Do your homework
If you have no, or a vague idea, where to start, begin with finding out what other people have written about your topic. Simple google search of the key words gives an insight into public opinion on the issue. Look at research reports, blog entries or videos: they may give you a good idea for a story lead.
Give it a thought in advance
Don’t try to type in the story on the top speed the moment you saw the topic. Linger on it, have your thoughts wander for a while. Depending on how urgent your story is, allow yourself reasonable time to think of it before actually commencing to writing.
Jot down your ideas
After you gave your brain the task to think of story ideas, your subconsciousness keeps on working on them even when you are not aware of it. So the ideas may pop up when you don’t expect them; that's why it is handy to carry a notebook to jot them down.
After you have a considerable number of ideas piled up, organize them into a structure. Write the key words on the sticky notes and then arrange them in the logical ABC order, so that one idea leads to another. For each point write a paragraph giving explanations and supporting examples.
Address someone you are comfortable talking to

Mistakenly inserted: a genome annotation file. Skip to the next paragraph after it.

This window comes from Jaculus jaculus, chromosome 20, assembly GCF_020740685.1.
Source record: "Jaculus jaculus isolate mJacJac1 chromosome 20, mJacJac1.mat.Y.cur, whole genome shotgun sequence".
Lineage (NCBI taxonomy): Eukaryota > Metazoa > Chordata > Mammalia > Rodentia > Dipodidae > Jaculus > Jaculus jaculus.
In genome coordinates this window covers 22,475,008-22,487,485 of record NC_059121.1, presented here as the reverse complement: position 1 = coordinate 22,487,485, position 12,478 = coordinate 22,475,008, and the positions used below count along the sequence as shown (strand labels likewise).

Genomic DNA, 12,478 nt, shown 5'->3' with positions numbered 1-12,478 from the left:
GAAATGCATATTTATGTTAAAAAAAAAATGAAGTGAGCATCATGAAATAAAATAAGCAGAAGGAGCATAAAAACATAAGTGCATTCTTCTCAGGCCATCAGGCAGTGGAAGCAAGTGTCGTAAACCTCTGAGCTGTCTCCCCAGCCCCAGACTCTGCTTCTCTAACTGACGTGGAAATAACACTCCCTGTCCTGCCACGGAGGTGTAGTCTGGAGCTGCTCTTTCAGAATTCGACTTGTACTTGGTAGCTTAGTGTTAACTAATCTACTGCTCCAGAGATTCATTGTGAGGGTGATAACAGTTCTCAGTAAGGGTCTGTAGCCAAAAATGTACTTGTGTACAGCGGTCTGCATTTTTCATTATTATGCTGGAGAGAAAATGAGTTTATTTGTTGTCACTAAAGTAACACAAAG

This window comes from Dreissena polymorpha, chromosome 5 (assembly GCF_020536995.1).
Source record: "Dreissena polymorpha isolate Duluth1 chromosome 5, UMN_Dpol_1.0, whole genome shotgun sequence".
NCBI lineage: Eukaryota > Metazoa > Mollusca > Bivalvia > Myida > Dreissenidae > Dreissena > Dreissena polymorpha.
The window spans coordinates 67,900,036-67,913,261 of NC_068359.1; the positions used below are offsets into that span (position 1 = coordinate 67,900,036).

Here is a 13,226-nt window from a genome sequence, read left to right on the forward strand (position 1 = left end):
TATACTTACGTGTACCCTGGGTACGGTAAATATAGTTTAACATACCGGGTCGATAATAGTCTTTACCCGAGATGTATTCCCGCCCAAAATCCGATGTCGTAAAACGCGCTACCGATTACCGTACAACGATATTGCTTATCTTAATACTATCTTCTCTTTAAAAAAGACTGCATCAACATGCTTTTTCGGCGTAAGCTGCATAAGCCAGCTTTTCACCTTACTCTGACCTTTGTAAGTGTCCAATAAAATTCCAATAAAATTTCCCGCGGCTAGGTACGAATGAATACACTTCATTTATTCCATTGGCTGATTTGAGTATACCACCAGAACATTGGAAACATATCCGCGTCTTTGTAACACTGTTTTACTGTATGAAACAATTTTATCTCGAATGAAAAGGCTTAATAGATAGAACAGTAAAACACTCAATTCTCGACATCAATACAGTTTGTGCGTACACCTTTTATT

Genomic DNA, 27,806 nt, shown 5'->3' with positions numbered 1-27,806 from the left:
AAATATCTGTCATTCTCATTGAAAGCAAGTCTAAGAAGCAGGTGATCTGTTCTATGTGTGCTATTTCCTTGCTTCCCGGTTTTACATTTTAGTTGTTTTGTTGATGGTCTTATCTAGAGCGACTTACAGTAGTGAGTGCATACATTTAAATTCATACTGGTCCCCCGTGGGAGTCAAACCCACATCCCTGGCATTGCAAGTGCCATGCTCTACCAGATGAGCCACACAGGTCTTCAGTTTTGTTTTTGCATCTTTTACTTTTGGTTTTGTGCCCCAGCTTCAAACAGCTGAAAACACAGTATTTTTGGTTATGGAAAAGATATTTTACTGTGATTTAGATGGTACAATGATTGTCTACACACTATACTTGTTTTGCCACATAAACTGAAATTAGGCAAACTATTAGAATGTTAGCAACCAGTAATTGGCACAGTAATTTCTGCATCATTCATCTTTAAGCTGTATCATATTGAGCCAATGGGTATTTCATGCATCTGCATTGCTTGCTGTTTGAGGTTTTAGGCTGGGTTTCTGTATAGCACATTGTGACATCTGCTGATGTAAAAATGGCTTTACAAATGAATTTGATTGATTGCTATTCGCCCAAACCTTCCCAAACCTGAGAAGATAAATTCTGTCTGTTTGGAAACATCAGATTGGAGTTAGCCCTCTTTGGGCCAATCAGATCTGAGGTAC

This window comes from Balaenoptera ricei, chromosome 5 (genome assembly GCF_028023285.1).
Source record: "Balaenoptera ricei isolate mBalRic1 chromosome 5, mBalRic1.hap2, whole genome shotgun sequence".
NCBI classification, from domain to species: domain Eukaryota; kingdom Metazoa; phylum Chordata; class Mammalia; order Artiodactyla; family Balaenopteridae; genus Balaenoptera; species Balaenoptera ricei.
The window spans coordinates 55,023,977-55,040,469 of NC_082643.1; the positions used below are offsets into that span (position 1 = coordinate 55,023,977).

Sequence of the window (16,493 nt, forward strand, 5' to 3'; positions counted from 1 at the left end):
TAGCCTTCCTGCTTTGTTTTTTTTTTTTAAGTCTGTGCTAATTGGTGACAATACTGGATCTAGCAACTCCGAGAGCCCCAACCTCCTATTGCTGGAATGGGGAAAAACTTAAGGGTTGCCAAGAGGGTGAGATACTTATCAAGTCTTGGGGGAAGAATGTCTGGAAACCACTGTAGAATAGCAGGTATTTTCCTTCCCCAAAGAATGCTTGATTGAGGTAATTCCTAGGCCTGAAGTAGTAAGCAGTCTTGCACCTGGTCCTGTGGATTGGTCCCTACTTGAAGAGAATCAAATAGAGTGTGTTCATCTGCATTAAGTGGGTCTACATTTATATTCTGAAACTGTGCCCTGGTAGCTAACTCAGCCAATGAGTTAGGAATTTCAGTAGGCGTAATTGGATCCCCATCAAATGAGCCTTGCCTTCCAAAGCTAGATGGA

If you still find it hard to put your thoughts into words, you can trick the writer’s block by pretending you are writing to someone close, someone you would be comfortable to relate your story to. When working on a draft for this article I actually started it with “Dear Andrew”. It is not that my friend Andrew is about to write something and is tortured by the writer’s block, but I wouldn’t mind sharing the ideas on the topic with him.
Take a break
In case you tried many word combinations and your muse still doesn’t want to show up or has abandoned you halfway, walk away from your work for a while. Remember, our subconsciousness is smarter than we might suspect and it keeps on processing ideas even when we focus on something else? Changing mental activity to physical often turns out fruitful. In my case, the most brilliant ideas hit me when I am in the gym or take a walk. Physical activity pumps more oxygen to the brain and has an anti-depressant effect causing an increased flow of ideas in your head.
Play with words, experiment with sentence structures, read your work aloud and check how it sounds. Realizing that you have written a great story can put a broad happy smile on your face and boost self-esteem. So just fall in love with words and enjoy them.